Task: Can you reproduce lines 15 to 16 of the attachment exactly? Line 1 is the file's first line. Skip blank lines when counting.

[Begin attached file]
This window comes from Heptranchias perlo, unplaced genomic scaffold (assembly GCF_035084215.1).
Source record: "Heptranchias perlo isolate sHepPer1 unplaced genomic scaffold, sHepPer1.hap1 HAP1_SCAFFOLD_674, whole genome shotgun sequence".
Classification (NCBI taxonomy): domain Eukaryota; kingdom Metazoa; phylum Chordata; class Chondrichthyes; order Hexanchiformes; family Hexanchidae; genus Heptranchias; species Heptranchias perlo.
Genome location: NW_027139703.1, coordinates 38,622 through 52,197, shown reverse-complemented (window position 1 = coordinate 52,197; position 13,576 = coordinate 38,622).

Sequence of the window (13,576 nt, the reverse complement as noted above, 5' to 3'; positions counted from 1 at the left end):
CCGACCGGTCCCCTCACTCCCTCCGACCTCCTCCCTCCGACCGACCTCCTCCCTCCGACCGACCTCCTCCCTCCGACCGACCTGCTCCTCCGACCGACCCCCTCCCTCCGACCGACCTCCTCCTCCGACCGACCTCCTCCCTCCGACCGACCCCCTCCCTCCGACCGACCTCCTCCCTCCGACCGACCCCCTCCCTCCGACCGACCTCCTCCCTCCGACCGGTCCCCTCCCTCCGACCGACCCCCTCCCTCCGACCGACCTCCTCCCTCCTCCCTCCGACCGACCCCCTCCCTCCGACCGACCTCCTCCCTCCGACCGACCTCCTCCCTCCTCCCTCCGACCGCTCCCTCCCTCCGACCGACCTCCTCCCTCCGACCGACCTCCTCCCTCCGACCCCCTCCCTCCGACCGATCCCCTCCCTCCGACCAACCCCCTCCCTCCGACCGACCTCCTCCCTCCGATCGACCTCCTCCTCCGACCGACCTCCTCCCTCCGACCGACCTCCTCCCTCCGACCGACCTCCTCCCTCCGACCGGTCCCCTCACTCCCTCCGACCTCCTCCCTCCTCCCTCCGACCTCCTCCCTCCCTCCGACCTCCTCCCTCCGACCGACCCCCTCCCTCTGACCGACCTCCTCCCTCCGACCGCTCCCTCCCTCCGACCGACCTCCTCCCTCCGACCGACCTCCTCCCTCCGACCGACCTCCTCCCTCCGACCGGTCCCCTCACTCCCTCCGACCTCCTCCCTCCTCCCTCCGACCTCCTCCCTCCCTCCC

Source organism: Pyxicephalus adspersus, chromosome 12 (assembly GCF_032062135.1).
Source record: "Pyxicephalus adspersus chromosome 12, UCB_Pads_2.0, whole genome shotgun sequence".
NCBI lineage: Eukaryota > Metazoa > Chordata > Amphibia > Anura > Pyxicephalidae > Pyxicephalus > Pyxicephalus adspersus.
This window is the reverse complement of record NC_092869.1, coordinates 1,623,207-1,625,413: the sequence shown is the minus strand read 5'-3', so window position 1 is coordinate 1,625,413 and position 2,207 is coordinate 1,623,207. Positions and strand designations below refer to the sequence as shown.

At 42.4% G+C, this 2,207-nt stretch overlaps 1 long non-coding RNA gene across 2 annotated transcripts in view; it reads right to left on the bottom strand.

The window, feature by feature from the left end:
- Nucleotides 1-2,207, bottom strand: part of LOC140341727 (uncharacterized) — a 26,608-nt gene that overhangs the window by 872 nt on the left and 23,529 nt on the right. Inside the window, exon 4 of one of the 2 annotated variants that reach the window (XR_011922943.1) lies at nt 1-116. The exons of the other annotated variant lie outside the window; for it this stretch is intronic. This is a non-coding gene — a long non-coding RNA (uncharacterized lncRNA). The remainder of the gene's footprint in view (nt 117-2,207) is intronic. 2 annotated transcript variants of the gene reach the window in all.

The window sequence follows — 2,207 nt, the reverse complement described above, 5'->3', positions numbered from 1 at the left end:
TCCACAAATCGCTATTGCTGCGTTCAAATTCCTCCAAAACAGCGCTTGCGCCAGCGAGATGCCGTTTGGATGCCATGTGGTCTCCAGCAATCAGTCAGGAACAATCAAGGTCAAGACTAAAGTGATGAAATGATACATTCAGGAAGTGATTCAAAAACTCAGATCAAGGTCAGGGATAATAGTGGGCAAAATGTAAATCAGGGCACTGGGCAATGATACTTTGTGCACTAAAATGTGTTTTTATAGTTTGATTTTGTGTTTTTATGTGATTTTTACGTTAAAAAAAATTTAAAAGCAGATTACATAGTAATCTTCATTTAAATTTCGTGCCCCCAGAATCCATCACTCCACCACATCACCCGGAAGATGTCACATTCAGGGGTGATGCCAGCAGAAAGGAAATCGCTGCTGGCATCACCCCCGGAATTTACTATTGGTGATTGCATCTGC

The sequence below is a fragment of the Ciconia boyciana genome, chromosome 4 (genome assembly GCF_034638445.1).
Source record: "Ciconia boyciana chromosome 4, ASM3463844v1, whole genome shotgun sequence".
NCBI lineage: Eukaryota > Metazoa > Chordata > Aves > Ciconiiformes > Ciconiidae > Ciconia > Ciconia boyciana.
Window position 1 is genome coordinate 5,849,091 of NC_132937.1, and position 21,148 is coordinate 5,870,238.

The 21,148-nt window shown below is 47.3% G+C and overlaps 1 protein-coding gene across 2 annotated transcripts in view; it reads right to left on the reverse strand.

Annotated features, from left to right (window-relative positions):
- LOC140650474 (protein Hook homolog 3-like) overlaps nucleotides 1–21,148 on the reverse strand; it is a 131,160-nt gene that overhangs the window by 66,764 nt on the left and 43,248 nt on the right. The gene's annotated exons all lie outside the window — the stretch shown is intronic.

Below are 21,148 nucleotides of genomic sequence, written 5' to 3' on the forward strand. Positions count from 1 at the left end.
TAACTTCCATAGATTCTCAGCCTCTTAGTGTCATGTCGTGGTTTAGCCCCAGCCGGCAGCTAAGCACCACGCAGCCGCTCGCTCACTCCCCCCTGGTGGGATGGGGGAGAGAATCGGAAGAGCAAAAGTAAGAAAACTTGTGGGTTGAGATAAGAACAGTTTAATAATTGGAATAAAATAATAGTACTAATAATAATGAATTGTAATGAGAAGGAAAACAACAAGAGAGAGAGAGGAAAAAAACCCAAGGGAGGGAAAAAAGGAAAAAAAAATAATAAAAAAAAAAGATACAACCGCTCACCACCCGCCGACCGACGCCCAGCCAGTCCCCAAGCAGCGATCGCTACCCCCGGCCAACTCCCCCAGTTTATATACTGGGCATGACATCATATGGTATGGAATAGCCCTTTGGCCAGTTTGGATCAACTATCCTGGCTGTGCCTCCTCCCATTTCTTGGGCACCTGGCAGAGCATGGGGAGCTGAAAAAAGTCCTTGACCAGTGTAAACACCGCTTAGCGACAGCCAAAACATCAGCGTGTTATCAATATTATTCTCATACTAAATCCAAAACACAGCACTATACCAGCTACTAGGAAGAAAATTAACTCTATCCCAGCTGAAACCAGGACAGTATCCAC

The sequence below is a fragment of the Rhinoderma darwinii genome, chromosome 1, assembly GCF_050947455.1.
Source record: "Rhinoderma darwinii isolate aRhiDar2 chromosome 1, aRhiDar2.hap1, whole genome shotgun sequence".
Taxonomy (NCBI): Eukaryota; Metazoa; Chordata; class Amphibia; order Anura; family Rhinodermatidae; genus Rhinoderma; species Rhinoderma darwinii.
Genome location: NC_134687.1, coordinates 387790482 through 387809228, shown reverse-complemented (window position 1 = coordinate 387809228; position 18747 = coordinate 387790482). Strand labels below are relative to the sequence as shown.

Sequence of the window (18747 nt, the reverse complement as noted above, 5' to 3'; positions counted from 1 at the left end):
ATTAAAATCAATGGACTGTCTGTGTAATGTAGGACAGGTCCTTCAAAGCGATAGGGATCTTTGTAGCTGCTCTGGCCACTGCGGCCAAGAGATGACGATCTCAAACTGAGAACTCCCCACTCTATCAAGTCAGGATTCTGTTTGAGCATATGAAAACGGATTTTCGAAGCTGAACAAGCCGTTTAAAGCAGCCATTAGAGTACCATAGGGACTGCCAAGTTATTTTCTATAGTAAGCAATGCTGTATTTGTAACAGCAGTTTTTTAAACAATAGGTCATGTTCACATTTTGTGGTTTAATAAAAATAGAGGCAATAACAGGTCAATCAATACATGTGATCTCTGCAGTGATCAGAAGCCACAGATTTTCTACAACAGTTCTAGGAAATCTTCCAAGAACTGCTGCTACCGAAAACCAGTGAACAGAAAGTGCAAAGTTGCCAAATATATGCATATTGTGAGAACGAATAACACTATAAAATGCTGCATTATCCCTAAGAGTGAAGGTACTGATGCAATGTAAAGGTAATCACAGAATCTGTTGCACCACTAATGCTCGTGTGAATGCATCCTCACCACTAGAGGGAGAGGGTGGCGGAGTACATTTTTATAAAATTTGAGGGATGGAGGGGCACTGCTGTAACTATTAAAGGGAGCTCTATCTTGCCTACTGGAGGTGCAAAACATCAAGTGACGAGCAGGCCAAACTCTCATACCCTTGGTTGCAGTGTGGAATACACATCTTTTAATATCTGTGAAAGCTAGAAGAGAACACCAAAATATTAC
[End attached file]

TCCACAAATCGCTATTGCTGCGTTCAAATTCCTCCAAAACAGCGCTTGCGCCAGCGAGATGCCGTTTGGATGCCATGTGGTCTCCAGCAATCAGTCAGGAACAATCAAGGTCAAGACTAAAGTGATGAAATGATACATTCAGGAAGTGATTCAAAAACTCAGATCAAGGTCAGGGATAATAGTGGGCAAAATGTAAATCAGGGCACTGGGCAATGATACTTTGTGCACTAAAATGTGTTTTTATAGTTTGATTTTGTGTTTTTATGTGATTTTTACGTTAAAAAAAATTTAAAAGCAGATTACATAGTAATCTTCATTTAAATTTCGTGCCCCCAGAATCCATCACTCCACCACATCACCCGGAAGATGTCACATTCAGGGGTGATGCCAGCAGAAAGGAAATCGCTGCTGGCATCACCCCCGGAATTTACTATTGGTGATTGCATCTGC

The sequence below is a fragment of the Ciconia boyciana genome, chromosome 4 (genome assembly GCF_034638445.1).